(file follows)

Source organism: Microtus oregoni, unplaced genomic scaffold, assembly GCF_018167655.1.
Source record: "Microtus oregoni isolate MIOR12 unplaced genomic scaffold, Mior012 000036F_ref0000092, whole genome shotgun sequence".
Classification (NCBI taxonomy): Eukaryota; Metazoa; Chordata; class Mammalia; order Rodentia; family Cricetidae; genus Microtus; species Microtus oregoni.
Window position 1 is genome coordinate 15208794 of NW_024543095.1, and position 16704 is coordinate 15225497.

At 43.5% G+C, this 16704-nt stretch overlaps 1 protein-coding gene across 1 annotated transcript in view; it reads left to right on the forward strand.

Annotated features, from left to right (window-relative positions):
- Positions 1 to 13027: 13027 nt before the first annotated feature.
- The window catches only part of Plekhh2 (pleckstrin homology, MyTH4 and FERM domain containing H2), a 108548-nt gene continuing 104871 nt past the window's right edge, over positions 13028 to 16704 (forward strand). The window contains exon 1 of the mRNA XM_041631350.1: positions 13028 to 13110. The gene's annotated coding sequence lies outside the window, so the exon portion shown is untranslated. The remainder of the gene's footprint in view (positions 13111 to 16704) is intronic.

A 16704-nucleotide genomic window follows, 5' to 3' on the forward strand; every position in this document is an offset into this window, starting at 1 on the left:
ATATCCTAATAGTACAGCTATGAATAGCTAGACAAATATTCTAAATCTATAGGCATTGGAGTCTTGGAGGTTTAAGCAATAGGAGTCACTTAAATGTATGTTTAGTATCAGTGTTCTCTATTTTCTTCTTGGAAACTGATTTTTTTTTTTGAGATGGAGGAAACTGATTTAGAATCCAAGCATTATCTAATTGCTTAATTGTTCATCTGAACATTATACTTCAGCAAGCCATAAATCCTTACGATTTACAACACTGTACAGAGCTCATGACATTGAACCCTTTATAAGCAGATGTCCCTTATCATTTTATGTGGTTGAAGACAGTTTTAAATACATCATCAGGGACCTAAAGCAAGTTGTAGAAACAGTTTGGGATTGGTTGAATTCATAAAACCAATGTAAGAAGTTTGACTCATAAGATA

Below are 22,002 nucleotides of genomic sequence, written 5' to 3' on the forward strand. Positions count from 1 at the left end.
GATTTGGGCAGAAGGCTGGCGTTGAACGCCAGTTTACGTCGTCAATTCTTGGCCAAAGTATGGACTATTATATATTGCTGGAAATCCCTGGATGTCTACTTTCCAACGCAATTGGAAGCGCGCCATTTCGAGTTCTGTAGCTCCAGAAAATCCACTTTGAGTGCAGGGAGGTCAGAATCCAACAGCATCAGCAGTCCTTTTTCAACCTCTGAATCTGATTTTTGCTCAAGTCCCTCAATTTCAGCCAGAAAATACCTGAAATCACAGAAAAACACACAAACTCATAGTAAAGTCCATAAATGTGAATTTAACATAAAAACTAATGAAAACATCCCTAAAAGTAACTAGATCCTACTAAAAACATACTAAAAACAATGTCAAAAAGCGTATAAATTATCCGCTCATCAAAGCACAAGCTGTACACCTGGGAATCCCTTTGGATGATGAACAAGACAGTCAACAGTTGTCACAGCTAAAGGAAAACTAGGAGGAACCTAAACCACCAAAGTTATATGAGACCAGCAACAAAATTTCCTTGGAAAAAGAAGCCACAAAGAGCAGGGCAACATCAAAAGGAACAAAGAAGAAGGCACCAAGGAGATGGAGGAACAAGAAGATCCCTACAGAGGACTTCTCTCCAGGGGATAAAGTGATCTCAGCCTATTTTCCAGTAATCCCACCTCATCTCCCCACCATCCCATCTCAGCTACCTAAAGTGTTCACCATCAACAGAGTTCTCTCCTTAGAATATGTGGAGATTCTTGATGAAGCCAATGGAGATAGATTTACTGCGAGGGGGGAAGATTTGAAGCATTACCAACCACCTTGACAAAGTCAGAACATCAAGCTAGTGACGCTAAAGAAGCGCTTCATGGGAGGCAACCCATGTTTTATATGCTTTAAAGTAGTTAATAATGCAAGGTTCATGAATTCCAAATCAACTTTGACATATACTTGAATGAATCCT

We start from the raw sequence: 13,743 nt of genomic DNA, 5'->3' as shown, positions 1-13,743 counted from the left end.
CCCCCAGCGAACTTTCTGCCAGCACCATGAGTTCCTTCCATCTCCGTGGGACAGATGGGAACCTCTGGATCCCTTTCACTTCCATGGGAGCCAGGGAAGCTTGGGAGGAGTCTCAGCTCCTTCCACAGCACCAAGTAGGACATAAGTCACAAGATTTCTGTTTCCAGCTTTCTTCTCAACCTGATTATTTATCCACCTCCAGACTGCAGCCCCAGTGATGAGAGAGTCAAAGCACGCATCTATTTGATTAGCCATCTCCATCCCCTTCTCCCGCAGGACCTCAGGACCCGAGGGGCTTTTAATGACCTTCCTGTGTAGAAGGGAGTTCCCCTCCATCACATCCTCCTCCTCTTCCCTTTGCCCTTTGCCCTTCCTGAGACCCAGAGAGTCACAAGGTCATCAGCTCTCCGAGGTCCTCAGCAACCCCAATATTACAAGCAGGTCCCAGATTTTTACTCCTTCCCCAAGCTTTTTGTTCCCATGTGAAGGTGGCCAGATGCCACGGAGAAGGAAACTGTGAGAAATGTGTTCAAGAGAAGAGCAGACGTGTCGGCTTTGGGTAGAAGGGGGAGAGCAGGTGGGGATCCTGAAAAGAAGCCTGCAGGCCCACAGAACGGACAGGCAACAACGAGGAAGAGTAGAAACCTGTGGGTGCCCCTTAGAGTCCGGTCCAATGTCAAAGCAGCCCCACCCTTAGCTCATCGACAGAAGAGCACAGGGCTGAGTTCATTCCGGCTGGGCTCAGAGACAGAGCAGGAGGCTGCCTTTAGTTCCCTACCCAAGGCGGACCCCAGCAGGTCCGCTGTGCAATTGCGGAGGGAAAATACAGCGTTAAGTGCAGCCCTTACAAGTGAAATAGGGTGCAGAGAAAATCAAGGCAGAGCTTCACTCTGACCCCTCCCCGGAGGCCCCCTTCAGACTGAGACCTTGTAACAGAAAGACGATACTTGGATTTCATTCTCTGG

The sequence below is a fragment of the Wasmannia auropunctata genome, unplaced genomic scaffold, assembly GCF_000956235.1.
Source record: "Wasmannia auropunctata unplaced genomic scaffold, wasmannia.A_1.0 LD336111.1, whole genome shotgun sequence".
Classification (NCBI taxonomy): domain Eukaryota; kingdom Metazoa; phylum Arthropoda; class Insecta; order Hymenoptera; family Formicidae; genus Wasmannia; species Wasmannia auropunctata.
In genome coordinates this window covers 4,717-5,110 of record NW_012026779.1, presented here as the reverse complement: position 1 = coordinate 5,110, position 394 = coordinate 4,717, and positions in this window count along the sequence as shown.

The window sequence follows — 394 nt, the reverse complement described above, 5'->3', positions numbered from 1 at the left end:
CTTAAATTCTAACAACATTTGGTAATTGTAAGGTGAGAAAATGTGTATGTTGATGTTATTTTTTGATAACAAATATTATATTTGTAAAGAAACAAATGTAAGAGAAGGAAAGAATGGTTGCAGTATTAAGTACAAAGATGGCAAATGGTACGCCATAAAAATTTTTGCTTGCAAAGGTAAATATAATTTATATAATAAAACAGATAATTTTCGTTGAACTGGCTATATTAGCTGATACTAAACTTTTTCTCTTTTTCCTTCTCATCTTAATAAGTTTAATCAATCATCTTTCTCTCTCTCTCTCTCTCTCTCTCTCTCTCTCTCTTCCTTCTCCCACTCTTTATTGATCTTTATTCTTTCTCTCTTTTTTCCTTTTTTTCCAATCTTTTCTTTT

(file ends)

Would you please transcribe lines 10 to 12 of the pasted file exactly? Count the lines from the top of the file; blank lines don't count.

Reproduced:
ATATCCTAATAGTACAGCTATGAATAGCTAGACAAATATTCTAAATCTATAGGCATTGGAGTCTTGGAGGTTTAAGCAATAGGAGTCACTTAAATGTATGTTTAGTATCAGTGTTCTCTATTTTCTTCTTGGAAACTGATTTTTTTTTTTGAGATGGAGGAAACTGATTTAGAATCCAAGCATTATCTAATTGCTTAATTGTTCATCTGAACATTATACTTCAGCAAGCCATAAATCCTTACGATTTACAACACTGTACAGAGCTCATGACATTGAACCCTTTATAAGCAGATGTCCCTTATCATTTTATGTGGTTGAAGACAGTTTTAAATACATCATCAGGGACCTAAAGCAAGTTGTAGAAACAGTTTGGGATTGGTTGAATTCATAAAACCAATGTAAGAAGTTTGACTCATAAGATA

Below are 22,002 nucleotides of genomic sequence, written 5' to 3' on the forward strand. Positions count from 1 at the left end.
GATTTGGGCAGAAGGCTGGCGTTGAACGCCAGTTTACGTCGTCAATTCTTGGCCAAAGTATGGACTATTATATATTGCTGGAAATCCCTGGATGTCTACTTTCCAACGCAATTGGAAGCGCGCCATTTCGAGTTCTGTAGCTCCAGAAAATCCACTTTGAGTGCAGGGAGGTCAGAATCCAACAGCATCAGCAGTCCTTTTTCAACCTCTGAATCTGATTTTTGCTCAAGTCCCTCAATTTCAGCCAGAAAATACCTGAAATCACAGAAAAACACACAAACTCATAGTAAAGTCCATAAATGTGAATTTAACATAAAAACTAATGAAAACATCCCTAAAAGTAACTAGATCCTACTAAAAACATACTAAAAACAATGTCAAAAAGCGTATAAATTATCCGCTCATCAAAGCACAAGCTGTACACCTGGGAATCCCTTTGGATGATGAACAAGACAGTCAACAGTTGTCACAGCTAAAGGAAAACTAGGAGGAACCTAAACCACCAAAGTTATATGAGACCAGCAACAAAATTTCCTTGGAAAAAGAAGCCACAAAGAGCAGGGCAACATCAAAAGGAACAAAGAAGAAGGCACCAAGGAGATGGAGGAACAAGAAGATCCCTACAGAGGACTTCTCTCCAGGGGATAAAGTGATCTCAGCCTATTTTCCAGTAATCCCACCTCATCTCCCCACCATCCCATCTCAGCTACCTAAAGTGTTCACCATCAACAGAGTTCTCTCCTTAGAATATGTGGAGATTCTTGATGAAGCCAATGGAGATAGATTTACTGCGAGGGGGGAAGATTTGAAGCATTACCAACCACCTTGACAAAGTCAGAACATCAAGCTAGTGACGCTAAAGAAGCGCTTCATGGGAGGCAACCCATGTTTTATATGCTTTAAAGTAGTTAATAATGCAAGGTTCATGAATTCCAAATCAACTTTGACATATACTTGAATGAATCCT